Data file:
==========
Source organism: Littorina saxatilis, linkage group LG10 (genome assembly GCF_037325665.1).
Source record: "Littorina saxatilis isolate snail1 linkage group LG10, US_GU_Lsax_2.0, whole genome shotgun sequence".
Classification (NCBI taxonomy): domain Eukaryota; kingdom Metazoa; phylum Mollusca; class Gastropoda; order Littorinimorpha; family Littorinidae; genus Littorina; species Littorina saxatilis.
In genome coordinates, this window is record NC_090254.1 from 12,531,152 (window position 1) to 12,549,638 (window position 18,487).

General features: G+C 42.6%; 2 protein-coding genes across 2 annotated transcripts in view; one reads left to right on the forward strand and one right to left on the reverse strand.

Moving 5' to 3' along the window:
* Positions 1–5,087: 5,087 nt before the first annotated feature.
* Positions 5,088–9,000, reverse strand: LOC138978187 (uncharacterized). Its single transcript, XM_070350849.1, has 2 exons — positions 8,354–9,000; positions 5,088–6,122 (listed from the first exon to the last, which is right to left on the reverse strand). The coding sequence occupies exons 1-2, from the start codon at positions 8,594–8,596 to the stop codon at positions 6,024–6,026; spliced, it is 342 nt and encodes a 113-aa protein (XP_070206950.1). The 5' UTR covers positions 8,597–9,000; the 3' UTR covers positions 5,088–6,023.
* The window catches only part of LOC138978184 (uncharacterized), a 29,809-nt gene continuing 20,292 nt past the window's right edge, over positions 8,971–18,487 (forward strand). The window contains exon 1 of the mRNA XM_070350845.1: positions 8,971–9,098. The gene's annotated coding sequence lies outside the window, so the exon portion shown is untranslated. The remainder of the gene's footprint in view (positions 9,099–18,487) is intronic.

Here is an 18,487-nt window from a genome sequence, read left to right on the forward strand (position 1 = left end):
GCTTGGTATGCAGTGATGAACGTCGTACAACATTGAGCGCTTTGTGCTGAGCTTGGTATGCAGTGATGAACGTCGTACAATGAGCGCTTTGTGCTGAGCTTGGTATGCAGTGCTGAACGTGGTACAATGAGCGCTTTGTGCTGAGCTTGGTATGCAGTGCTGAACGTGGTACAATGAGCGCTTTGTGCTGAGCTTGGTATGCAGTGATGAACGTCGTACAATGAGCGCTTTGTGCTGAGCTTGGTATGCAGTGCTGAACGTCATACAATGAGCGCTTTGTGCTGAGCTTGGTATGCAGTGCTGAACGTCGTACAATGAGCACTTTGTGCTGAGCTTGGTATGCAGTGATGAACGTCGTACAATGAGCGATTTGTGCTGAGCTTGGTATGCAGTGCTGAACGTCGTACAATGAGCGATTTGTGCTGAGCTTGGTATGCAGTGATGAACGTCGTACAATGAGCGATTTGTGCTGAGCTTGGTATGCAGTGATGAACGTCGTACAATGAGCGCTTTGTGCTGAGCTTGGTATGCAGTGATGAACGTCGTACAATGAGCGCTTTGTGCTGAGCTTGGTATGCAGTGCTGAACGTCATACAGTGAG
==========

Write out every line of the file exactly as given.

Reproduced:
Source organism: Littorina saxatilis, linkage group LG10 (genome assembly GCF_037325665.1).
Source record: "Littorina saxatilis isolate snail1 linkage group LG10, US_GU_Lsax_2.0, whole genome shotgun sequence".
Classification (NCBI taxonomy): domain Eukaryota; kingdom Metazoa; phylum Mollusca; class Gastropoda; order Littorinimorpha; family Littorinidae; genus Littorina; species Littorina saxatilis.
In genome coordinates, this window is record NC_090254.1 from 12,531,152 (window position 1) to 12,549,638 (window position 18,487).

General features: G+C 42.6%; 2 protein-coding genes across 2 annotated transcripts in view; one reads left to right on the forward strand and one right to left on the reverse strand.

Moving 5' to 3' along the window:
* Positions 1–5,087: 5,087 nt before the first annotated feature.
* Positions 5,088–9,000, reverse strand: LOC138978187 (uncharacterized). Its single transcript, XM_070350849.1, has 2 exons — positions 8,354–9,000; positions 5,088–6,122 (listed from the first exon to the last, which is right to left on the reverse strand). The coding sequence occupies exons 1-2, from the start codon at positions 8,594–8,596 to the stop codon at positions 6,024–6,026; spliced, it is 342 nt and encodes a 113-aa protein (XP_070206950.1). The 5' UTR covers positions 8,597–9,000; the 3' UTR covers positions 5,088–6,023.
* The window catches only part of LOC138978184 (uncharacterized), a 29,809-nt gene continuing 20,292 nt past the window's right edge, over positions 8,971–18,487 (forward strand). The window contains exon 1 of the mRNA XM_070350845.1: positions 8,971–9,098. The gene's annotated coding sequence lies outside the window, so the exon portion shown is untranslated. The remainder of the gene's footprint in view (positions 9,099–18,487) is intronic.

Here is an 18,487-nt window from a genome sequence, read left to right on the forward strand (position 1 = left end):
GCTTGGTATGCAGTGATGAACGTCGTACAACATTGAGCGCTTTGTGCTGAGCTTGGTATGCAGTGATGAACGTCGTACAATGAGCGCTTTGTGCTGAGCTTGGTATGCAGTGCTGAACGTGGTACAATGAGCGCTTTGTGCTGAGCTTGGTATGCAGTGCTGAACGTGGTACAATGAGCGCTTTGTGCTGAGCTTGGTATGCAGTGATGAACGTCGTACAATGAGCGCTTTGTGCTGAGCTTGGTATGCAGTGCTGAACGTCATACAATGAGCGCTTTGTGCTGAGCTTGGTATGCAGTGCTGAACGTCGTACAATGAGCACTTTGTGCTGAGCTTGGTATGCAGTGATGAACGTCGTACAATGAGCGATTTGTGCTGAGCTTGGTATGCAGTGCTGAACGTCGTACAATGAGCGATTTGTGCTGAGCTTGGTATGCAGTGATGAACGTCGTACAATGAGCGATTTGTGCTGAGCTTGGTATGCAGTGATGAACGTCGTACAATGAGCGCTTTGTGCTGAGCTTGGTATGCAGTGATGAACGTCGTACAATGAGCGCTTTGTGCTGAGCTTGGTATGCAGTGCTGAACGTCATACAGTGAG